This does not mean, however, that I actually believe killing animals is justified when we have a healthy, environmentally sustainable alternative. In short, I do not accept that the momentary pleasure I might derive from the taste of an animal’s flesh is worth more than that animal’s life. I am not sentimental, unrealistic or squeamish about death. Having been involved for many years in animal shelters and in wildlife rescue I have witnessed a great deal of animal suffering and death. Indeed, being in close proximity to these things makes me feel all the more strongly that I don’t want to add to the already enormous amount of damage that humans cause, much of it inadvertent. Even free range animals must undergo the stress (and frequent pain and injury) involved in transport and slaughter. Male chicks hatched in the process of farming commercial free range eggs are still macerated alive. The majority of commercial free range hens are still de-beaked. I could go on.

    If eating animals were a matter of survival, not pleasure, I would feel differently, and I do not condemn anyone who consumes meat out of genuine need.

    You hold up your own lifestyle as an example for emulation, and I have no desire to make personal attacks on you, but please don’t ask me to congratulate you for it either – we have different ideas about what ‘doing the right thing’ entails.

    Finally, please don’t refer to vegans as fundamentalists. Fundamentalism, as you may or may not know, indicates unwavering attachment to a set of irreducible beliefs, to the exclusion of reasoned opposition, and without logical basis. My ethical position is as logical, open-minded, and clearly evidenced as that of any omnivore. It is precisely this kind of patronising, derogatory tag that alienates us. A person who happens to disagree with you is not a fundamentalist, and the fact that veganism makes you defensive does not make it irrational.

  14. Hi Angie

    I’d like to respond to your posts in more detail when I get a chance, but for the interim I want to put forward a couple of corrections:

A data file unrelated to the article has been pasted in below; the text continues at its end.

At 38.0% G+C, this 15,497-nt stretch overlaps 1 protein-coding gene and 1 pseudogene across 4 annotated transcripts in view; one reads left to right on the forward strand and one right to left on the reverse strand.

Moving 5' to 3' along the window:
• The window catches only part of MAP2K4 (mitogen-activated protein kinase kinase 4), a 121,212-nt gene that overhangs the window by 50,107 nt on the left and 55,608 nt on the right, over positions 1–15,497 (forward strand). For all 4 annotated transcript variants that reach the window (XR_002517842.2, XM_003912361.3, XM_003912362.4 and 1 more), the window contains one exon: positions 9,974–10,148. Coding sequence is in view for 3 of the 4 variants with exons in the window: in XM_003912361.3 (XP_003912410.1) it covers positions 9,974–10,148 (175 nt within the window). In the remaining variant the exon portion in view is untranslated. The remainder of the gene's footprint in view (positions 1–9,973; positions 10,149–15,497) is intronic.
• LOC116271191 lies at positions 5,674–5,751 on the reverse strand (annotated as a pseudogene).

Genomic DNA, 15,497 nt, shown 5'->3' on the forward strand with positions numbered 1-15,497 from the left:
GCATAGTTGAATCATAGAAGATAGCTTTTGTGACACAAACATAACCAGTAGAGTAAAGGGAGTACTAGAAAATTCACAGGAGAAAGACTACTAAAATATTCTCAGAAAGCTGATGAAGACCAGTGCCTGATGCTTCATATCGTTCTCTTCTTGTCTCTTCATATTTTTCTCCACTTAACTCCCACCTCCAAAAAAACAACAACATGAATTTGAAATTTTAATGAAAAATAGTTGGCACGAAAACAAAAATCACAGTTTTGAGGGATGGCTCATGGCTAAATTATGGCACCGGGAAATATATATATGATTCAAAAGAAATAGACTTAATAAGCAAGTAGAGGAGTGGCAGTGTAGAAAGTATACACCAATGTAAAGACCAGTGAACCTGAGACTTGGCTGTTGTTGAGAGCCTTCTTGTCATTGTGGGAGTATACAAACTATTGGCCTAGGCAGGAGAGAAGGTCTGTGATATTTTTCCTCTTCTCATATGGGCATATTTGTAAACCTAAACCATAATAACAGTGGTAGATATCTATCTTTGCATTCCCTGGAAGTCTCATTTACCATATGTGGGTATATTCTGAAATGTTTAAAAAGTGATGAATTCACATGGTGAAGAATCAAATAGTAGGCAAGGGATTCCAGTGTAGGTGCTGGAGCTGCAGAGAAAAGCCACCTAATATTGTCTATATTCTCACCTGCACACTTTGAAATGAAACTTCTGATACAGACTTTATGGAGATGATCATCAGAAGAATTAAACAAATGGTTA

1. Australia’s meat is not overwhelmingly factory farmed. Poultry and pigs are factory farmed in Australia and make up ~50% of average meat consumption. The other ~50% is coming from beef and lamb consumption which are not factory farmed in Australia. Beef feedlots here are thankfully still a very small minority and are almost exclusively marketing their meat to the Japanese and other cultures that favour grain fed red meat.

    A quick google search for Australia average meat consumption will confirm this from multiple sources over the last 10 years. What is true as I mentioned above to Sashi is that marketing combined with price has seen chicken and pork grow as a proportion of Australian meat cosumption quite radically over the last 40 years, increasing factory farming.

    2. The majority of Australia’s cereal and grain crops are not fed to animals. Just looking at our domestic meat consumption patterns shows this (our cattle and sheep are not grain fed).

    Most of our grains and cereals are exported. Taking that into account when we look at the global system, approximately 35% of total cereal and grain production is going into feeding animals. The FAO has good in-depth (by crop, by region) breakdowns on this, here is a quick overall summary –

    Finally, soy, a favourite weapon for both sides of the debate, is actually one of the most complex crops to understand the drive in demand & hence its role in promoting deforestation. Soy is still predominantly grown as an oil crop, as soy oil is not only used in many countries for domestic cooking, it is also found almost ubiquitiously through processed foods, and of course now biofuel has become another source of demand. The left over grain after the process of extracting oil is fed to animals as feedstock.

    Additionally, demand for soy based foods such as milk have seen a very large, sustained increase in demand for such products.

    As a result, when looking at deforestation and soy the argument almost becomes nonsensical because the bottom line is the demand for soy globally has been very significantly increasing and as a major industrial crop with massive consequences, it needs to be curtailed. Being able to point out that ‘that’ particular patch of Amazon was cleared for tofu while *that* one was for oil & animal feed seems to rather silly, not least because how on earth would we sort out how much soy oil went into processed food suitable for vegetarians and vegans, and particularly as those of us who give a rats all agree that factory farming (and presumably deforestation) needs to end.

    On the matter of personal attacks etc., I really don’t want to be in the middle of you & Beeso, but you did in your initial post essentially accuse ethical omnivores of hypocrisy and excuse making, then in your second said the same of yourself. Nor do I agree with calling people fundamentalist. So perhaps it would be better if we all disarmed our keyboards and aimed for a polite discussion where I think everyone knows there will be a couple of core areas of fundamental disagreement.